Recently I finished final edits on The Irish Baker. All that remains is a synopsis, blurb, and to start querying agents!
The other project that has its fangs in me is my Urban Fantasy story, which has a very strong love theme.
So without further ado, I give you the moment the two main characters meet in my current Urban Fantasy WIP.
Ethan had never been one for clubs. Even when he was in the age demographic where clubbing was essentially mandatory, he was the outlier. Sure he had gone to a few; well, more what he would consider bars. The woods of Montana, where he grew up, hadn’t been a hub of city life.
The thumping of music felt like an intrusion to his thoughts. But his sister insisted. His parents, they suggested he go and enjoy spring break with his sister. More like watch his baby sister’s back while she drank and danced with complete strangers in Miami for a week.
Thankfully it was their last night before she headed back home to Montana, and he to his small office at work, nestled in the Appalachian Mountains in Kentucky. Work was his passion. It never felt like work, except when he had to grade the term papers. Those made his eyes cross and his stomach clench. The college wouldn’t appreciate it if he just passed everyone. Might raise a red flag on his teaching.
Ethan Donnelly, professor of Occult Anthropology had officially started his sabbatical.
At least the club had some good whiskey. Not many places his sister wanted to go to carried the good brands. They mostly served vodka and rum mixed drinks. But daiquiris and “Slippery Nipples” weren’t his drinks of choice.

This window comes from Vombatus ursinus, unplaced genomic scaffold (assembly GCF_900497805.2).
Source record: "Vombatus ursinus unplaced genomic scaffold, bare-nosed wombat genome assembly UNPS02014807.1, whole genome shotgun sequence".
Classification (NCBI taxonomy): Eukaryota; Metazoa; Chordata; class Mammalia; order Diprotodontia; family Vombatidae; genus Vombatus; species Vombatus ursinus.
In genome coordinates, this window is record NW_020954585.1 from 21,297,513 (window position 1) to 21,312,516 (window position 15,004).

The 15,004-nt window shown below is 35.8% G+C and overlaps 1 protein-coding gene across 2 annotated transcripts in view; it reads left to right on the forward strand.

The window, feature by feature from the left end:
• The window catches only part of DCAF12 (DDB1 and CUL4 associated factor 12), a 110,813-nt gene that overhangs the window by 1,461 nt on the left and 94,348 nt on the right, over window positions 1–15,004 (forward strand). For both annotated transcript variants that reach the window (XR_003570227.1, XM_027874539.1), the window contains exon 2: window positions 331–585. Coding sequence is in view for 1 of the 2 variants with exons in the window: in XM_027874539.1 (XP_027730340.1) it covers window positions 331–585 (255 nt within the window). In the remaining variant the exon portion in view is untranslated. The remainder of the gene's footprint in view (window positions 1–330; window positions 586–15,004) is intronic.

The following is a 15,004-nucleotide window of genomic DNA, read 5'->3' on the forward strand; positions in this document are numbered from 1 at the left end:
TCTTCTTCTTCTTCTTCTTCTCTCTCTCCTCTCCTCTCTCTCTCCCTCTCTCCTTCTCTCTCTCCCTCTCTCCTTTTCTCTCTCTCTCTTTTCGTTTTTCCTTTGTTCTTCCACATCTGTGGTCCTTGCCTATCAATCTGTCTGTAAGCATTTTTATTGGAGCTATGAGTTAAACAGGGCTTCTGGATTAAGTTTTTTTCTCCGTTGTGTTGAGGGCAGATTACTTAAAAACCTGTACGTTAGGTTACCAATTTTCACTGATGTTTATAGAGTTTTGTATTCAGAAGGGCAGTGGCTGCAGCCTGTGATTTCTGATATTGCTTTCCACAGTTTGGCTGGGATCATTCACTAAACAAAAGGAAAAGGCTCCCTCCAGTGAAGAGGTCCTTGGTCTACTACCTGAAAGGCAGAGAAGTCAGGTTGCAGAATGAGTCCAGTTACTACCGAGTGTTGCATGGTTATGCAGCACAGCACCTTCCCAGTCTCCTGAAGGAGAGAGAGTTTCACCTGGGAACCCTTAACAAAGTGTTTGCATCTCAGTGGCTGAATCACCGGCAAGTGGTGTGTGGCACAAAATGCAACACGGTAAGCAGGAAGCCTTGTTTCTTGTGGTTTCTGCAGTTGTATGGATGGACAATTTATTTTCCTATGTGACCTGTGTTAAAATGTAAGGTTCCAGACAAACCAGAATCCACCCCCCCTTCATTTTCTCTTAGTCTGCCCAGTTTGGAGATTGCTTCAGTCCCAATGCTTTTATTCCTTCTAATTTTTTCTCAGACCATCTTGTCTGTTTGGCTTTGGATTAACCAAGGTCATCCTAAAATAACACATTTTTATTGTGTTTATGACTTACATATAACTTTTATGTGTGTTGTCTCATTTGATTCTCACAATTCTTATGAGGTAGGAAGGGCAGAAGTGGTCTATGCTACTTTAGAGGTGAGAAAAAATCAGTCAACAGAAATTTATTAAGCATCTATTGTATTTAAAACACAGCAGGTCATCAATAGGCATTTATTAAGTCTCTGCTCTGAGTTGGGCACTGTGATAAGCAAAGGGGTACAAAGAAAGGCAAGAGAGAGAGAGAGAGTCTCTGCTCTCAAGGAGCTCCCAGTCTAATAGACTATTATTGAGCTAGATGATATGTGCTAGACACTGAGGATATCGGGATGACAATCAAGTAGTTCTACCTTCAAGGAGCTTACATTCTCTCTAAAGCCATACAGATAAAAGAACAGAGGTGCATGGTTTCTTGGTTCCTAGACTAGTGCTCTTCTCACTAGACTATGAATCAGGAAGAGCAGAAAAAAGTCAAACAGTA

The music intruded again as the DJ switched songs and tempos. Spinning on his stool, his back now to the bar, Ethan could lean back and keep an eye on his sister. Where he was dark in color, she was light. His dark hair was easy to miss in the club, but her naturally bleach blonde locks were hard to miss.
He spotted her quickly dancing with her friends in the middle of the floor.
That’s when he saw her.
She swayed and moved with the music—her rhythm was perfect. It looked like the music flowed through her. Not too skinny, her curves filled out the dress she was wearing leaving her long, muscular arms and legs bare.
Heels increased her already impressive height. Without them he estimated her height to be around five-foot-ten inches, tall for a woman. With the four-inch heels strapped to her feet, she still came up four inches short of his six-foot-five inch frame. Red hair, curled loosely, fell to just above the middle of her back.
She danced, like all women do, in a group of others. But something about her caught and held his attention.
“Enjoying yourself?” Ethan was startled from his inappropriate staring by the words of his sister.
He met her bright blue eyes, her eyebrow arching at his startled expression.